• The recommendation strength is based on the factors included in a recommendation policy. The recommendation policy may base the recommendation strength in whole or in part on which reports are used by the network administrator to triage the current issue in the network. The administrator's usage of reports to address the network's issues may be tracked with a counter value that is added to each report used by the administrator to address the current network issue.
  • An administrator may be an employee of an organization that maintains a network, a network manager, a technician, a user, or another individual impacted by the network, or combinations thereof. The recommendation system (108) may cause information about the network to be gathered and analyzed to determine if an issue exists. Further, the recommendation system (108) may cause an identified report to be identified and sent to the administrator. In some examples, a link to the report is sent to the administrator along with a message that summarizes the issue.
  • FIG. 2 is a diagram of an example of a data collection mechanism (200) of a network according to principles described herein. In some examples, the data collection mechanism has monitoring tools (202) that collect data about the network's applications (204). The monitoring tools (202) may record information relating to network latency, response times, application failures, application successes, other status information, or combinations thereof. In some examples, the monitoring tools include components that are installed on customer application servers. In some examples, the monitoring tools are located in external networks to observe the experience of outsiders, such as customers, who are attempting to use the network's services. In some examples, at least some of the monitoring tools are internal to the network.
  • The monitoring tools (202) send at least some of the recorded data to data collectors (206) where the information is stored. In some examples, just selected samples are sent to the data collectors (206), while in other examples all of the information is sent. In some examples, the information is sent to the data collectors (206) in real time, while in other examples, the information is sent on a periodic basis. The data collectors (206) may request information from the monitoring tools (202) or the monitoring tools (202) may send the information to the data collectors (206) without request.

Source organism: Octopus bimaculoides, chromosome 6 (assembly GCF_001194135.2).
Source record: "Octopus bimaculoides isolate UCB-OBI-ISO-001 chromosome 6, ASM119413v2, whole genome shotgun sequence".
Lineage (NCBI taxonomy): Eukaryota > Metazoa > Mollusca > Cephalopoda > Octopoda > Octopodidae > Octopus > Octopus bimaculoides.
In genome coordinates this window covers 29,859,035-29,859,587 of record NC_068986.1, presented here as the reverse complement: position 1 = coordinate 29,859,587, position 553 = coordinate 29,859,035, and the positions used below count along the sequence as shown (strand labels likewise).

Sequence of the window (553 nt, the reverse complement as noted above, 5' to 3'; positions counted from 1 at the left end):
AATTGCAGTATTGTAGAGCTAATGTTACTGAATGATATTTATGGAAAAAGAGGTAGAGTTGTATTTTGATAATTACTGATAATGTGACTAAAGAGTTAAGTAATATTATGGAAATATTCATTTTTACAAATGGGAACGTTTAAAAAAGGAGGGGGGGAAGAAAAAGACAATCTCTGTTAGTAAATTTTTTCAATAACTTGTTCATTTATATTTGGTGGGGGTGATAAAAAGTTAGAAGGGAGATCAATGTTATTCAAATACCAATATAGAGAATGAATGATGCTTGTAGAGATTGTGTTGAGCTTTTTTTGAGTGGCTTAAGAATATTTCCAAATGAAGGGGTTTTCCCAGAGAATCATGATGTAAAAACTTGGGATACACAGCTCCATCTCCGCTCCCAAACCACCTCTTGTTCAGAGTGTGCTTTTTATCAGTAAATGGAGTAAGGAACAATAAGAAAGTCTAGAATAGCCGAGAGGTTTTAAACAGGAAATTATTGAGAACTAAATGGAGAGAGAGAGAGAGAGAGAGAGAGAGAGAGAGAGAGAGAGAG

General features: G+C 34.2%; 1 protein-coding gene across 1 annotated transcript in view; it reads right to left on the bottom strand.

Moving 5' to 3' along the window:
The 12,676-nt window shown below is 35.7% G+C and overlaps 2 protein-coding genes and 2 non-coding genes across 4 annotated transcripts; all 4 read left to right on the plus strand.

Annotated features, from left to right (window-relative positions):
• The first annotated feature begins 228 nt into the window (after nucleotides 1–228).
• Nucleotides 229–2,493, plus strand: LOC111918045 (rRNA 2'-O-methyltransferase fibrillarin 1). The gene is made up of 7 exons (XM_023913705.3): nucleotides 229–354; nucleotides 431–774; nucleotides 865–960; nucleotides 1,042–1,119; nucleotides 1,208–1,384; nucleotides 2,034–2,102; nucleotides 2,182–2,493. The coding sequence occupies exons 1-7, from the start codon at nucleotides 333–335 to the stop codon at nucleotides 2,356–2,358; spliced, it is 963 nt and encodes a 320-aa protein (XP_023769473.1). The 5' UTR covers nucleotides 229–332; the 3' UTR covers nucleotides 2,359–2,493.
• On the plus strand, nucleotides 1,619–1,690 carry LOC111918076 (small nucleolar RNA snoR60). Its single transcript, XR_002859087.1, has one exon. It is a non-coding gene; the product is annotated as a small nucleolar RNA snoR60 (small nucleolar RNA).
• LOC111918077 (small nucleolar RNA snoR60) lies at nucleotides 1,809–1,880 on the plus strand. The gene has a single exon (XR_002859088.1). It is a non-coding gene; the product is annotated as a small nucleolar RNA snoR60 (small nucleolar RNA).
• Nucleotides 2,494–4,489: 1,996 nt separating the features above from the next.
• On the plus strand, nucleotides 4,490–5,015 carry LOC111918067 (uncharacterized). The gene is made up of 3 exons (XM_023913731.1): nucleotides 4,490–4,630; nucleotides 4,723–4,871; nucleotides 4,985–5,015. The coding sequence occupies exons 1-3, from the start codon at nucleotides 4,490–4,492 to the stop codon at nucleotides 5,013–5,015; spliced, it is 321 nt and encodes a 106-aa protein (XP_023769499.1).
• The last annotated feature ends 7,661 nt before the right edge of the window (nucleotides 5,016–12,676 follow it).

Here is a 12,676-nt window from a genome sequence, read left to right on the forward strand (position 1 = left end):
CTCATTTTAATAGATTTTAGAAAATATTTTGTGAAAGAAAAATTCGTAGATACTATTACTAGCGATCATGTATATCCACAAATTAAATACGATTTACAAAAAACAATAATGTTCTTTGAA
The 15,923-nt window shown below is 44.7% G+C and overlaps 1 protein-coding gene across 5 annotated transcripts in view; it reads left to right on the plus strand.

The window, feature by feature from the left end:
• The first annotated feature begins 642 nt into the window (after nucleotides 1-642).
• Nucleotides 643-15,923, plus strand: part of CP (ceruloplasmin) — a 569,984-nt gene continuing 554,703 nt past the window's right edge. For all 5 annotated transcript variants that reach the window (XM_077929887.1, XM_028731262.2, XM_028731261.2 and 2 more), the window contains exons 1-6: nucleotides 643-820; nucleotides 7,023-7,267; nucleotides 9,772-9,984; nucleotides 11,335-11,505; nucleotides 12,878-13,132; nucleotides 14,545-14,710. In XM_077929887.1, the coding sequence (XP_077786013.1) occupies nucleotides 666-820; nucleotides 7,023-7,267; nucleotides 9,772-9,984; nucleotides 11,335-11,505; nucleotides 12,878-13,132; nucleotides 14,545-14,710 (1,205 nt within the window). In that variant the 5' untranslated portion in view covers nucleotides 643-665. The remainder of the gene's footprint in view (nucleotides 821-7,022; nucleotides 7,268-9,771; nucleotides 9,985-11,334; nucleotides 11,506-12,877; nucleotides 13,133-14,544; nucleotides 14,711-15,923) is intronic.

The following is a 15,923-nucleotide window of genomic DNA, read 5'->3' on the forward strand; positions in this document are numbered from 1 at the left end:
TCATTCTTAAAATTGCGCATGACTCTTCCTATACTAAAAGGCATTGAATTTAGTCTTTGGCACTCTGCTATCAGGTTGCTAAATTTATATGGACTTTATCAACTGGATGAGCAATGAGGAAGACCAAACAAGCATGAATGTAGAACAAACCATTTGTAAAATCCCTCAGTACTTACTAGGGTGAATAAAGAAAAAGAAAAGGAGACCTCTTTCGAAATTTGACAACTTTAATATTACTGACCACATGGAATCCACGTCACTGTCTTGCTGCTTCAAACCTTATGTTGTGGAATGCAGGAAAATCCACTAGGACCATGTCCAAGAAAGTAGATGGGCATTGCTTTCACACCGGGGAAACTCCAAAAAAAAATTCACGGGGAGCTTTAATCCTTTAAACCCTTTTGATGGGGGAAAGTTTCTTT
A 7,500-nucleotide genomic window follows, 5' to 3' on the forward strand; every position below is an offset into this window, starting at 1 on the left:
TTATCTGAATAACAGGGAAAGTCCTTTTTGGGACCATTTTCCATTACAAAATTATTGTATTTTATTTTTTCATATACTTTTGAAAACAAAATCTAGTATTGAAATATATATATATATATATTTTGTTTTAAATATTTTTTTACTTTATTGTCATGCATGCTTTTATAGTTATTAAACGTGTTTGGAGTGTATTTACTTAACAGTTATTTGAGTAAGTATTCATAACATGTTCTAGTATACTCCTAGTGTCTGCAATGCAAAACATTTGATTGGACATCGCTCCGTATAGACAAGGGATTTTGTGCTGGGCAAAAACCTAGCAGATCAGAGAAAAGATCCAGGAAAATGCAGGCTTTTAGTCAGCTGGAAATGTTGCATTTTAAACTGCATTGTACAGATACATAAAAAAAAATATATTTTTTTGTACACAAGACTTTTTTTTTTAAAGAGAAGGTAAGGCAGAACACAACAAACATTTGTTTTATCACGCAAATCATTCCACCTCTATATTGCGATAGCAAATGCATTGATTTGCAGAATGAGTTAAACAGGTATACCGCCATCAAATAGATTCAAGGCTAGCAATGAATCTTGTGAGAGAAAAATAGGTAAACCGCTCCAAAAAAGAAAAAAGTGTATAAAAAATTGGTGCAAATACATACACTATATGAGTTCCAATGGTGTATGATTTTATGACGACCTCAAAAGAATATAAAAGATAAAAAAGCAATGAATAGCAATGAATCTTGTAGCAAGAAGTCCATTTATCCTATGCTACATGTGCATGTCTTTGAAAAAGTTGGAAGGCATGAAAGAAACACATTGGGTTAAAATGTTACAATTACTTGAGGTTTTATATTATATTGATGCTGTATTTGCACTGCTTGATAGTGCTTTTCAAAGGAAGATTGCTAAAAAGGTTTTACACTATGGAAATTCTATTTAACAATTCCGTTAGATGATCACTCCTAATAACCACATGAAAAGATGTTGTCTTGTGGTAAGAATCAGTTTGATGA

• At least some of the information stored in the data collectors (206) is sent to a look-up table (208) that associates appropriate reports and messages with various network conditions. For example, the look-up table (208) may indicate that, when all attempted login transactions from just a single site fail, there is an issue with that site. For this particular issue, the look up table (208) indicates that a link to a particular report and message should be sent to the network administrator. For example, the look-up table (208) may indicate that when all of the login transactions fail from all possible login sites, the website is down. Under these circumstances, the look-up table (208) may indicate that a different report and message should be sent to the network administrator triaging the current network issue.
  • FIG. 3 is a diagram of an example of a recommendation system (300) according to principles described herein. In this example, the recommendation system (300) includes the look-up table (302), which is connected to a message library (304) and a reports library (306). The message library (304) includes multiple messages that are associated with the message identified in the look-up table for the various network issues. In some examples, each of the messages summarizes the network's condition in a single sentence or multiple sentences. In alternative examples, the messages include recommended instructions for how to remedy the situation
  • The reports library (306) may include multiple reports that are associated with each of the network situations. In some examples, multiple reports are appropriate for a single issue. Further, a particular report may be used for multiple issues. In some examples, each message has a customized report for the particular type of issue described in the message. In other examples, a single report is appropriate to send with multiple messages.
  • A recommended message and an identified report are identified in the look-up table (302) for each type of network issue. In response to recognizing an issue identified in the look-up table (302), the recommendation system (300) will cause a message and a link to a corresponding report to be sent to the network administrator.
  • A link manager (308) may create a link to the identified report and embed the link into the message. The link may be sent to a message creator (310) that copies the message from the message library (304) into a message field and embeds the link from the link creator (308).